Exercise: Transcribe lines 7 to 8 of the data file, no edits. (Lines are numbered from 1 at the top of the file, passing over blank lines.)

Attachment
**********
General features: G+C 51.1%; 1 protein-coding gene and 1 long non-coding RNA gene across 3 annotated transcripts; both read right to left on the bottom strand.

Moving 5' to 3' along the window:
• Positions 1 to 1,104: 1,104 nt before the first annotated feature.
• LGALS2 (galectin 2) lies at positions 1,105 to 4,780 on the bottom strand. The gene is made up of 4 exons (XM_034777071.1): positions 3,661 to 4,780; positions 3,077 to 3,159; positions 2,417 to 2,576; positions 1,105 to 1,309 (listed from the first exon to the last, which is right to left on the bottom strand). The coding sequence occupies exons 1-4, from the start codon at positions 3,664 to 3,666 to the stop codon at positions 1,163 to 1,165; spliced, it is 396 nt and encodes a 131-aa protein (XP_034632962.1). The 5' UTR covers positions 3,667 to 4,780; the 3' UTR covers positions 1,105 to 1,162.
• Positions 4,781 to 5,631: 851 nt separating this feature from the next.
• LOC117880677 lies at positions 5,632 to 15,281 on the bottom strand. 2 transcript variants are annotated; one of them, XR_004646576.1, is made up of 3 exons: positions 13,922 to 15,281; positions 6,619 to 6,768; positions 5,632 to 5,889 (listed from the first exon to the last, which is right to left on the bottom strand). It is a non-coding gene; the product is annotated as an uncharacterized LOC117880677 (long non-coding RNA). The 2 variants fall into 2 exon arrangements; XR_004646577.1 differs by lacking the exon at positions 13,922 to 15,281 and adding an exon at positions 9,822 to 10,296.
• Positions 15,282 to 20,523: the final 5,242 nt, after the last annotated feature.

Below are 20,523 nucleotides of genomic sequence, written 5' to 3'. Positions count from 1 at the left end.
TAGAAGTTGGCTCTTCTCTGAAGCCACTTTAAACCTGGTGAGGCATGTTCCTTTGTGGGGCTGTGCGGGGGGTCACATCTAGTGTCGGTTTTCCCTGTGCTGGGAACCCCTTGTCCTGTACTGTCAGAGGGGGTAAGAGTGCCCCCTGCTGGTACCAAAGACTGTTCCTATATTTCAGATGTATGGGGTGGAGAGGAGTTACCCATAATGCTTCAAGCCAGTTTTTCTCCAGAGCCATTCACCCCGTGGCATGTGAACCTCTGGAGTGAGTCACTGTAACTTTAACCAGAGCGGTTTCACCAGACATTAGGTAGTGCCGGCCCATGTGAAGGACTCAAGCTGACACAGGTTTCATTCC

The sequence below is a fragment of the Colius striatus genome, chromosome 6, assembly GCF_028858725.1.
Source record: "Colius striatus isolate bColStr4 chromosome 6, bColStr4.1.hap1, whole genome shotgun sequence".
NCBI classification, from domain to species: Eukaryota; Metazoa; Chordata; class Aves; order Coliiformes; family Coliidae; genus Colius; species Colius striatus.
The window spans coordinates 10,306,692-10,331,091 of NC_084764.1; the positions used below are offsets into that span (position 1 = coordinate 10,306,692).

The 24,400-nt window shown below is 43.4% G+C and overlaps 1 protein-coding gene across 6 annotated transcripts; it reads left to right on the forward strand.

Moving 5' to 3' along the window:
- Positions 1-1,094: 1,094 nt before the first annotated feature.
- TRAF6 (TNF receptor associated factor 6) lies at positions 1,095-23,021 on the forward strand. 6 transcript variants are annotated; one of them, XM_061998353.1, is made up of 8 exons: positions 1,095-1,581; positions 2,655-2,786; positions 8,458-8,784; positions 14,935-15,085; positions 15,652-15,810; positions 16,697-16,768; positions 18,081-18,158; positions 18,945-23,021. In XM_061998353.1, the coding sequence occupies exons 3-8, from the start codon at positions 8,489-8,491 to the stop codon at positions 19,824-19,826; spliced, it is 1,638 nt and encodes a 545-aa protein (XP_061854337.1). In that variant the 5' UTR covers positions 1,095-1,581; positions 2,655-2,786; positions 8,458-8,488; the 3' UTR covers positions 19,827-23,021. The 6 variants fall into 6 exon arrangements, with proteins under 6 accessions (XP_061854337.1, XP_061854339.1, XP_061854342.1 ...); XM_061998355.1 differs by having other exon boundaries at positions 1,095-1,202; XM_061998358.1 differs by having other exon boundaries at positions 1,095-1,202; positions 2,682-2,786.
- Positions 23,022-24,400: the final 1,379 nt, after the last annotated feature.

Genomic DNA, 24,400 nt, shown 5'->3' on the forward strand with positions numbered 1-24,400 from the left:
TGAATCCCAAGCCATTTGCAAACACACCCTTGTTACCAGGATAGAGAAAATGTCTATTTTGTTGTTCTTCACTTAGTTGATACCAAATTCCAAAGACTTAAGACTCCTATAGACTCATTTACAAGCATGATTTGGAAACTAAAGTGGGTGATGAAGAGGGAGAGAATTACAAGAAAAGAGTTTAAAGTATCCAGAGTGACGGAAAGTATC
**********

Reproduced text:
• Positions 15,282 to 20,523: the final 5,242 nt, after the last annotated feature.

Below are 20,523 nucleotides of genomic sequence, written 5' to 3'. Positions count from 1 at the left end.